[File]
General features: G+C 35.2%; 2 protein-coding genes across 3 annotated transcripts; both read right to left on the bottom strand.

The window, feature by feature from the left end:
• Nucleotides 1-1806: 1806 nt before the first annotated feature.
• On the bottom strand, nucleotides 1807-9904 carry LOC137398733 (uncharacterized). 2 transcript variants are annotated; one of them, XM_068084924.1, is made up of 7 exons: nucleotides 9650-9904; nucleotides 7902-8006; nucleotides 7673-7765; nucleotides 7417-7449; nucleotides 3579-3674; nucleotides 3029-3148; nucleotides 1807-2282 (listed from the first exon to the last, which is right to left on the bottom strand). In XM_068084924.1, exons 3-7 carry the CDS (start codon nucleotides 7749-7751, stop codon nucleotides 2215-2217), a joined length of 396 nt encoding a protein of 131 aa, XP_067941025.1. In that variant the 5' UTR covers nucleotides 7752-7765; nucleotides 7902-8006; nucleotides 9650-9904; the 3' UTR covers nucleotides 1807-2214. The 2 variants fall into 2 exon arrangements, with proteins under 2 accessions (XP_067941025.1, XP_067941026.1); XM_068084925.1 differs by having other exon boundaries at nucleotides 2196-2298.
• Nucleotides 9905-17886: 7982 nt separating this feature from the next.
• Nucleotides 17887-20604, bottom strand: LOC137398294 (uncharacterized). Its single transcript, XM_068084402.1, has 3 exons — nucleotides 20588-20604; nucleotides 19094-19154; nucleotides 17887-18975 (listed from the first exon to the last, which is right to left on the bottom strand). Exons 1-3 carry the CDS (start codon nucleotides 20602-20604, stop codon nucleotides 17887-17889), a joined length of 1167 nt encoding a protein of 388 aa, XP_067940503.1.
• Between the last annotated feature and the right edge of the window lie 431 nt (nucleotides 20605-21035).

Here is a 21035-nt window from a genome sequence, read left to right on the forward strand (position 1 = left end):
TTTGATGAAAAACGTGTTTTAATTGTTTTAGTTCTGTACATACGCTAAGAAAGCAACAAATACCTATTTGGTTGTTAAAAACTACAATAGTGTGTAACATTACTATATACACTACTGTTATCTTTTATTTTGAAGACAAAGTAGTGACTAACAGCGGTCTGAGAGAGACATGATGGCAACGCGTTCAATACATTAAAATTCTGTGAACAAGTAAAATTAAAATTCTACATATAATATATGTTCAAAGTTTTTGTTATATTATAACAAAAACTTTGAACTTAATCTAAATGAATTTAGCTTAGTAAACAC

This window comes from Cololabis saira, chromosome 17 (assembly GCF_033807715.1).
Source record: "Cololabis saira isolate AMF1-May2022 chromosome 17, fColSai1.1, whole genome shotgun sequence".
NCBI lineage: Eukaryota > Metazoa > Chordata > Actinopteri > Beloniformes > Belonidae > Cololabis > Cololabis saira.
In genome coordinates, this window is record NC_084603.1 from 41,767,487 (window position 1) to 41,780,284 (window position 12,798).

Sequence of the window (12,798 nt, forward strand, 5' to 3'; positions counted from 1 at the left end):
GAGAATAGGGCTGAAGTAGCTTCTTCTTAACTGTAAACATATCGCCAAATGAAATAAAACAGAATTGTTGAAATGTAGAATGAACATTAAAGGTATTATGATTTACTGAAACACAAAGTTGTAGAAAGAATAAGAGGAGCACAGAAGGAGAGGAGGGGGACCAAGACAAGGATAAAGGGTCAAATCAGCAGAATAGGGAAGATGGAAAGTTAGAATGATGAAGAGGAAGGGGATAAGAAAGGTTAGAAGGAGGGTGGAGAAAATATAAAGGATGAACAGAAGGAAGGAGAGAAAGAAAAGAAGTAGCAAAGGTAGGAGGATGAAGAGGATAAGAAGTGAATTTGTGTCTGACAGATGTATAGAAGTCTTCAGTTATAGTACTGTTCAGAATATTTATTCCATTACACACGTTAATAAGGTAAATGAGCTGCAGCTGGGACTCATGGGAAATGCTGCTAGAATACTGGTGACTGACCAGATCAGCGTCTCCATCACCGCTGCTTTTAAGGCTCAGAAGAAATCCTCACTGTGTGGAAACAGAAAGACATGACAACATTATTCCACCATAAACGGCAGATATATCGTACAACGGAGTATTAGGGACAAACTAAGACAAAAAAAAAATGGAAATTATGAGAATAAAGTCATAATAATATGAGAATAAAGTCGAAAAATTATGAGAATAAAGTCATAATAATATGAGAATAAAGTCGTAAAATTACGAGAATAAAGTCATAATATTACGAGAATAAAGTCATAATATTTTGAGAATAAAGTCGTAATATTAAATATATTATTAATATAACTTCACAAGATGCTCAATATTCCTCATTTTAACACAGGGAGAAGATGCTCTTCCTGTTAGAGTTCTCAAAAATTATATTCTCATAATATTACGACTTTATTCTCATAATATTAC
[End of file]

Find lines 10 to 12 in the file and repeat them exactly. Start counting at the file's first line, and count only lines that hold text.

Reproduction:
This window comes from Cololabis saira, chromosome 17 (assembly GCF_033807715.1).
Source record: "Cololabis saira isolate AMF1-May2022 chromosome 17, fColSai1.1, whole genome shotgun sequence".
NCBI lineage: Eukaryota > Metazoa > Chordata > Actinopteri > Beloniformes > Belonidae > Cololabis > Cololabis saira.